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UAW president writes letter to Trump about GM Lordstown

GM Lordstown focus of Trump letter

UAW Local 1112 President Dave Green sent a letter to President Donald Trump, as well as to fellow Republicans Ohio Gov. John Kasich and U.S. Sen. Rob Portman of Cincinnati, regarding layoffs at the GM Lordstown plant: “You campaigned on the promise to keep Americans working, yet on June 22, 2018, GM announced they would build the new Chevy Blazer in Mexico,” Green wrote to Trump. “Ironically this was also the very last day our second shift, another 1,200 workers, were laid off. The fact that many of our members here in Ohio voted for you, and for you to remain silent on this issue is disturbing.”

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UAW Local 1112 President Dave Green sent a letter to President Donald Trump, as well as to fellow Republicans Ohio Gov. John Kasich and U.S. Sen. Rob Portman of Cincinnati, regarding layoffs at the GM Lordstown plant: “You campaigned on the promise to keep Americans working, yet on June 22, 2018, GM announced they would build the new Chevy Blazer in Mexico,” Green wrote to Trump. “Ironically this was also the very last day our second shift, another 1,200 workers, were laid off. The fact that many of our members here in Ohio voted for you, and for you to remain silent on this issue is disturbing.”

Monday, July 9, 2018

Dave Green Letters - Pres. Trump

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A letter written by David B. Green, President of UAW Local 1112, to President Donald Trump.

By JORDYN GRZELEWSKI

jgrzelewski@vindy.com

LORDSTOWN

The president of the United Auto Workers union that represents workers at the General Motors Lordstown plant is hoping to get President Donald Trump’s attention.

UAW Local 1112 President Dave Green last week sent a letter to Trump, as well as to fellow Republicans Ohio Gov. John Kasich and U.S. Sen. Rob Portman of Cincinnati, regarding layoffs at the plant.

“You campaigned on the promise to keep Americans working, yet on June 22, 2018, GM announced they would build the new Chevy Blazer in Mexico,” Green wrote to Trump. “Ironically this was also the very last day our second shift, another 1,200 workers, were laid off. The fact that many of our members here in Ohio voted for you, and for you to remain silent on this issue is disturbing.”

GM has cut two out of three shifts at the plant due to weak sales of the Chevrolet Cruze that is built there. As Green noted in all three letters, the Cruze’s sales slump ties in with a long-running shift in consumer preferences. Consumers increasingly prefer trucks, SUVs and crossover vehicles to cars.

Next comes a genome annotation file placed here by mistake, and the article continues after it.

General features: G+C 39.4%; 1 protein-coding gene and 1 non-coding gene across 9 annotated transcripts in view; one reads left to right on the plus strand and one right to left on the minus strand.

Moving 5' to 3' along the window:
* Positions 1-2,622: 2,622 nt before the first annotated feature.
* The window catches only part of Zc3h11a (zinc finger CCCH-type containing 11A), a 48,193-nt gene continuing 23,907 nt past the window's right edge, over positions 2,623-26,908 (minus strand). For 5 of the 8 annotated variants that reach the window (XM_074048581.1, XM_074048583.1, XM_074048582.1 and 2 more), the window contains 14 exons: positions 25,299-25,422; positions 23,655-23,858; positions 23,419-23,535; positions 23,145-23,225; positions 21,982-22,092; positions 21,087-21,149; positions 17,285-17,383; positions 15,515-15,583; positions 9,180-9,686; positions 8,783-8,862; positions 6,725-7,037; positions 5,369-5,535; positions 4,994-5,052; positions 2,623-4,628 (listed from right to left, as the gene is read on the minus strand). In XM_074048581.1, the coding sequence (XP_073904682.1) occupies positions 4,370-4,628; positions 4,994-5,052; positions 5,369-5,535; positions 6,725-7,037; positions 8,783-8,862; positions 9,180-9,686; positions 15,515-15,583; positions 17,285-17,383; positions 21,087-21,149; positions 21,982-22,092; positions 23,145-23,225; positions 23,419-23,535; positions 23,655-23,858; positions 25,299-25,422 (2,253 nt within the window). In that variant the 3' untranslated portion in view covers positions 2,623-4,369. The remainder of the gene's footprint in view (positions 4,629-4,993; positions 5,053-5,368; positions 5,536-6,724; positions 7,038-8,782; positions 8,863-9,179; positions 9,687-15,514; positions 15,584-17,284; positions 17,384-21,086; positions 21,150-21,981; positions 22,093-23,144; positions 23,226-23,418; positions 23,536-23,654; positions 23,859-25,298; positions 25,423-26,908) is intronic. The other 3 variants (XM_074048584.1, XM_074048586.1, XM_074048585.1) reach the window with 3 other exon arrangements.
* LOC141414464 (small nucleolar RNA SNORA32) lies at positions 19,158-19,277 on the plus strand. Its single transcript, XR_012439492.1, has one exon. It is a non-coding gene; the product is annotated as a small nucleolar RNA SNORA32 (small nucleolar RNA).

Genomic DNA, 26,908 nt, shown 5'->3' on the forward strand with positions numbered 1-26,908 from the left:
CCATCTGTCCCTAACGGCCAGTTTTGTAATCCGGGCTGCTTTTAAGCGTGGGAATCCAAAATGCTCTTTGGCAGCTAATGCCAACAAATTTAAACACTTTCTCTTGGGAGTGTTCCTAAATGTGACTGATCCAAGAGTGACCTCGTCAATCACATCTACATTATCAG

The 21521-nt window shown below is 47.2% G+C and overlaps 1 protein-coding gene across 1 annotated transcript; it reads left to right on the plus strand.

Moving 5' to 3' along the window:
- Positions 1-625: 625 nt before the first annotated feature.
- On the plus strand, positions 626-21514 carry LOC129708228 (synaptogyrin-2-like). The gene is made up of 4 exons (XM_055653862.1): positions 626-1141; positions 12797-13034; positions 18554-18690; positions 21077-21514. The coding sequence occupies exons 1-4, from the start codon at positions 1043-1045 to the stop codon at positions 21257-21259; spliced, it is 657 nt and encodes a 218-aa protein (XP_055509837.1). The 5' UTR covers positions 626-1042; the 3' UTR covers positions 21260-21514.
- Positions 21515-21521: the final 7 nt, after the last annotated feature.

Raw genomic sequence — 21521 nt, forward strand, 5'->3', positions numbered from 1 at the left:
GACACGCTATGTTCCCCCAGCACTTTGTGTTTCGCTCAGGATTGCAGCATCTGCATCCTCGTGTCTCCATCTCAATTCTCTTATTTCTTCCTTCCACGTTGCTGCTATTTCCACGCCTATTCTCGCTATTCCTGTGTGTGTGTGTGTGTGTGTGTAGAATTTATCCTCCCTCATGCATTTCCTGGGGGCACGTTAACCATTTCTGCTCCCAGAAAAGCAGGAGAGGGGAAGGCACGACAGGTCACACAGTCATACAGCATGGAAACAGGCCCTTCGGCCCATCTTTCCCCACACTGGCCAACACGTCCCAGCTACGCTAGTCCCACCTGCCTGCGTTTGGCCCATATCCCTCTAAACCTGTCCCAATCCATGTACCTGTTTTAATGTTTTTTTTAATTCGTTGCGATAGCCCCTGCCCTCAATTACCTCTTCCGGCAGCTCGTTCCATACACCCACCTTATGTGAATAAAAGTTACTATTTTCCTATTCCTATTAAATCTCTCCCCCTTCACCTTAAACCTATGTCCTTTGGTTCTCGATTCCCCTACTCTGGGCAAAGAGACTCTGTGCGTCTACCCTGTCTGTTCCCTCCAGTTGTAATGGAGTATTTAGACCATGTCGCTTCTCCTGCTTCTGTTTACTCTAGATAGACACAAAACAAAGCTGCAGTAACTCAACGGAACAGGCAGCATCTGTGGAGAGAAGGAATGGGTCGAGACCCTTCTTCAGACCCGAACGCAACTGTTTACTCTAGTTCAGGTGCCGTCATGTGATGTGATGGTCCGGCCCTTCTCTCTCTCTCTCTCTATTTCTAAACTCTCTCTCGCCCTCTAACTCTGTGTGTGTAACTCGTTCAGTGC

Green cited data from the Center for Automotive Research that says those vehicles now represent two-thirds of the auto market, and that crossover utility vehicles alone have grown from 5.7 percent of the market in 2000 to 37.8 percent in 2017.

Last week, numerous Democratic politicians weighed in on the future of the GM Lordstown plant. State legislators who represent the Mahoning Valley sent a letter to GM CEO Mary Barra urging reinvestment in the plant. U.S. Sen. Sherrod Brown of Cleveland also spoke to reporters about a conversation he had with Barra after the layoffs were announced. Brown said Barra “would not commit” to keeping the plant open, saying retooling the plant could be “too expensive.”

Brown, as well as U.S. Rep. Tim Ryan of Howland, D-13th, have been in touch with GM executives about the Lordstown plant, and Portman said in a statement following the April layoffs announcement that he, too, had talked to GM executives about reinvesting in the plant.

Brown was back in town Monday to visit a manufacturing camp in North Lima, and talked to reporters about the tax benefits GM received following the GOP-led tax reform that passed last year.

“GM just saved tens of billions of dollars on the tax bill that I voted against because it’s a giveaway to big companies that didn’t deliver on their promises of higher wages and investment,” Brown said. “GM thinks it’s OK to get tens of billions of dollars in tax cuts, lay off the second and third shifts at Lordstown, and then build a plant – I assume using those dollars – in Mexico to make a different vehicle that they could retool Lordstown to build.

“I don’t give up on the Cruze by a long shot, but they need to be thinking, ‘What’s next?’ as they retool that plant, and I’m hopeful GM’s thinking that way.”

Brown also said last week that he recently spoke with Trump and informed him about the situation at the Lordstown plant. Brown said the president was “non-committal” about weighing in directly with Barra but said he was “hopeful” Trump would do so.

Trump previously has been critical of GM for the Cruze hatchback in Mexico and selling them in the U.S., to which GM responded by stating that only a small number are sold in the U.S. and all of the Cruze sedans are built in Lordstown.

Trump recently has proposed imposing tariffs on imported cars and parts, to which GM responded by warning tariffs could cause the company to downsize.

In his letters to Portman and Kasich, Green noted the economic impact the plant has not only on the Mahoning Valley, but the state.

“Ohio-based suppliers provide for approximately 35 percent of Cruze parts,” he said. “Just the GM plants had over $660 million in wages and another $140 million in payroll taxes in 2017. With over 65,000 retirees and over 7,000 employees, GM is a major contributor to our state. This is why I am so concerned with the members I work for and the community I live in.”

Green asked Trump, Kasich and Portman to request that GM reinvest its tax savings in the Lordstown plant.

“If you sell it here, you need to build it here,” he wrote to the president. “This is how we can keep America working.”